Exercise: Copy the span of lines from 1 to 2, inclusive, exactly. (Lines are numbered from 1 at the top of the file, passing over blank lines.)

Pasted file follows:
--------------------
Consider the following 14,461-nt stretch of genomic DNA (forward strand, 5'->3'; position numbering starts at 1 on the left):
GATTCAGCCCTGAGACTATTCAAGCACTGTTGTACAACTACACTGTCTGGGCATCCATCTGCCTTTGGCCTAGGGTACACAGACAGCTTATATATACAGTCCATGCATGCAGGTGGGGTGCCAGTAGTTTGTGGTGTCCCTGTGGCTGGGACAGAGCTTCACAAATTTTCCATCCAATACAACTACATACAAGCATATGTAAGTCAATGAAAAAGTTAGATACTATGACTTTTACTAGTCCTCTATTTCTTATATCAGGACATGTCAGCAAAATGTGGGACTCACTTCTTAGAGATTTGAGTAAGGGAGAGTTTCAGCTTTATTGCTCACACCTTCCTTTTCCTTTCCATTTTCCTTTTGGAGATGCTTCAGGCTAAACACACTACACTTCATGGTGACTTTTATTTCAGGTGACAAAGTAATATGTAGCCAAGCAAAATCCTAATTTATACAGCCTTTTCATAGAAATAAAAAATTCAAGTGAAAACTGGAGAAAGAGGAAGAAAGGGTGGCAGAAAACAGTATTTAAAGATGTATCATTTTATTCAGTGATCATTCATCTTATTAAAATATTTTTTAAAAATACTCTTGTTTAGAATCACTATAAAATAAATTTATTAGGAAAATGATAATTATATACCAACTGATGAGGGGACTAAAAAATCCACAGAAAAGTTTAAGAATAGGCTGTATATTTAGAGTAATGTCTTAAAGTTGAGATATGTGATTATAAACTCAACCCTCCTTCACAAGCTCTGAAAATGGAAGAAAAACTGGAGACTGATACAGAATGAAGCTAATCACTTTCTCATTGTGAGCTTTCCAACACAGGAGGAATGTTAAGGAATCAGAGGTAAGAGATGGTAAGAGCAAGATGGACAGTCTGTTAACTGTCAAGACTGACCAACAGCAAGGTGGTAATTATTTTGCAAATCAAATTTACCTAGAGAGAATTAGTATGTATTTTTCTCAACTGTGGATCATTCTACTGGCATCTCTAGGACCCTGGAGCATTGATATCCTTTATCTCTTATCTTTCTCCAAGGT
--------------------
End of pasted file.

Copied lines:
Consider the following 14,461-nt stretch of genomic DNA (forward strand, 5'->3'; position numbering starts at 1 on the left):
GATTCAGCCCTGAGACTATTCAAGCACTGTTGTACAACTACACTGTCTGGGCATCCATCTGCCTTTGGCCTAGGGTACACAGACAGCTTATATATACAGTCCATGCATGCAGGTGGGGTGCCAGTAGTTTGTGGTGTCCCTGTGGCTGGGACAGAGCTTCACAAATTTTCCATCCAATACAACTACATACAAGCATATGTAAGTCAATGAAAAAGTTAGATACTATGACTTTTACTAGTCCTCTATTTCTTATATCAGGACATGTCAGCAAAATGTGGGACTCACTTCTTAGAGATTTGAGTAAGGGAGAGTTTCAGCTTTATTGCTCACACCTTCCTTTTCCTTTCCATTTTCCTTTTGGAGATGCTTCAGGCTAAACACACTACACTTCATGGTGACTTTTATTTCAGGTGACAAAGTAATATGTAGCCAAGCAAAATCCTAATTTATACAGCCTTTTCATAGAAATAAAAAATTCAAGTGAAAACTGGAGAAAGAGGAAGAAAGGGTGGCAGAAAACAGTATTTAAAGATGTATCATTTTATTCAGTGATCATTCATCTTATTAAAATATTTTTTAAAAATACTCTTGTTTAGAATCACTATAAAATAAATTTATTAGGAAAATGATAATTATATACCAACTGATGAGGGGACTAAAAAATCCACAGAAAAGTTTAAGAATAGGCTGTATATTTAGAGTAATGTCTTAAAGTTGAGATATGTGATTATAAACTCAACCCTCCTTCACAAGCTCTGAAAATGGAAGAAAAACTGGAGACTGATACAGAATGAAGCTAATCACTTTCTCATTGTGAGCTTTCCAACACAGGAGGAATGTTAAGGAATCAGAGGTAAGAGATGGTAAGAGCAAGATGGACAGTCTGTTAACTGTCAAGACTGACCAACAGCAAGGTGGTAATTATTTTGCAAATCAAATTTACCTAGAGAGAATTAGTATGTATTTTTCTCAACTGTGGATCATTCTACTGGCATCTCTAGGACCCTGGAGCATTGATATCCTTTATCTCTTATCTTTCTCCAAGGT